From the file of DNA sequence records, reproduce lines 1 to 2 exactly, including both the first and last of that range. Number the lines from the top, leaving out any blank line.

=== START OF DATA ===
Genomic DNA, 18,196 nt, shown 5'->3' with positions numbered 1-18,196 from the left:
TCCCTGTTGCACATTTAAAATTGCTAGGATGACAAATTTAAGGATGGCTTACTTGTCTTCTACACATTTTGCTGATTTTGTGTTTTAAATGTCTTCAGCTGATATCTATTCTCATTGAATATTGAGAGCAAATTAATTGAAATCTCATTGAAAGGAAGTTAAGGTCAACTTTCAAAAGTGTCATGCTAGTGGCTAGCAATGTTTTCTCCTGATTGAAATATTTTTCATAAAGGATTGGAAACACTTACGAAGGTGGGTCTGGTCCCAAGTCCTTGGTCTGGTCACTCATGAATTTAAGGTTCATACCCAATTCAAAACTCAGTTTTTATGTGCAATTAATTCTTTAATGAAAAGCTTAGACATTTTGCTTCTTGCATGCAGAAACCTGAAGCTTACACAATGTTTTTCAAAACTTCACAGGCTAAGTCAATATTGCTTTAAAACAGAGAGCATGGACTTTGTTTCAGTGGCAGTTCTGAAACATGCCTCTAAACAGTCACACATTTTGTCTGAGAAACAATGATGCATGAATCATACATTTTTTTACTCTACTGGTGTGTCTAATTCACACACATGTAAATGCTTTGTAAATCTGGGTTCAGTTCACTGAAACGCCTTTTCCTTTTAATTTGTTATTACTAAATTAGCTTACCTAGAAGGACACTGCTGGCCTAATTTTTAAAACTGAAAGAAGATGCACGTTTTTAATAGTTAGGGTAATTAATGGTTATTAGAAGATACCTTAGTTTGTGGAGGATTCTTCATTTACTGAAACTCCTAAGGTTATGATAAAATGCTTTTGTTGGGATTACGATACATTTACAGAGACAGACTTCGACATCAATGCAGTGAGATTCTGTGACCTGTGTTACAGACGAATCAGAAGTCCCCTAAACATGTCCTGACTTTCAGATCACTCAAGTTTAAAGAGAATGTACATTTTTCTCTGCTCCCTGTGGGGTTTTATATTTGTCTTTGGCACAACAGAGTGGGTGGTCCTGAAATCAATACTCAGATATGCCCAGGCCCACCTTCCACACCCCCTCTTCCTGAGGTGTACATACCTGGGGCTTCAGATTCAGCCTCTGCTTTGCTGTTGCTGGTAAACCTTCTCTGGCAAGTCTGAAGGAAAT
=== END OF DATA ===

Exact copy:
Genomic DNA, 18,196 nt, shown 5'->3' with positions numbered 1-18,196 from the left:
TCCCTGTTGCACATTTAAAATTGCTAGGATGACAAATTTAAGGATGGCTTACTTGTCTTCTACACATTTTGCTGATTTTGTGTTTTAAATGTCTTCAGCTGATATCTATTCTCATTGAATATTGAGAGCAAATTAATTGAAATCTCATTGAAAGGAAGTTAAGGTCAACTTTCAAAAGTGTCATGCTAGTGGCTAGCAATGTTTTCTCCTGATTGAAATATTTTTCATAAAGGATTGGAAACACTTACGAAGGTGGGTCTGGTCCCAAGTCCTTGGTCTGGTCACTCATGAATTTAAGGTTCATACCCAATTCAAAACTCAGTTTTTATGTGCAATTAATTCTTTAATGAAAAGCTTAGACATTTTGCTTCTTGCATGCAGAAACCTGAAGCTTACACAATGTTTTTCAAAACTTCACAGGCTAAGTCAATATTGCTTTAAAACAGAGAGCATGGACTTTGTTTCAGTGGCAGTTCTGAAACATGCCTCTAAACAGTCACACATTTTGTCTGAGAAACAATGATGCATGAATCATACATTTTTTTACTCTACTGGTGTGTCTAATTCACACACATGTAAATGCTTTGTAAATCTGGGTTCAGTTCACTGAAACGCCTTTTCCTTTTAATTTGTTATTACTAAATTAGCTTACCTAGAAGGACACTGCTGGCCTAATTTTTAAAACTGAAAGAAGATGCACGTTTTTAATAGTTAGGGTAATTAATGGTTATTAGAAGATACCTTAGTTTGTGGAGGATTCTTCATTTACTGAAACTCCTAAGGTTATGATAAAATGCTTTTGTTGGGATTACGATACATTTACAGAGACAGACTTCGACATCAATGCAGTGAGATTCTGTGACCTGTGTTACAGACGAATCAGAAGTCCCCTAAACATGTCCTGACTTTCAGATCACTCAAGTTTAAAGAGAATGTACATTTTTCTCTGCTCCCTGTGGGGTTTTATATTTGTCTTTGGCACAACAGAGTGGGTGGTCCTGAAATCAATACTCAGATATGCCCAGGCCCACCTTCCACACCCCCTCTTCCTGAGGTGTACATACCTGGGGCTTCAGATTCAGCCTCTGCTTTGCTGTTGCTGGTAAACCTTCTCTGGCAAGTCTGAAGGAAAT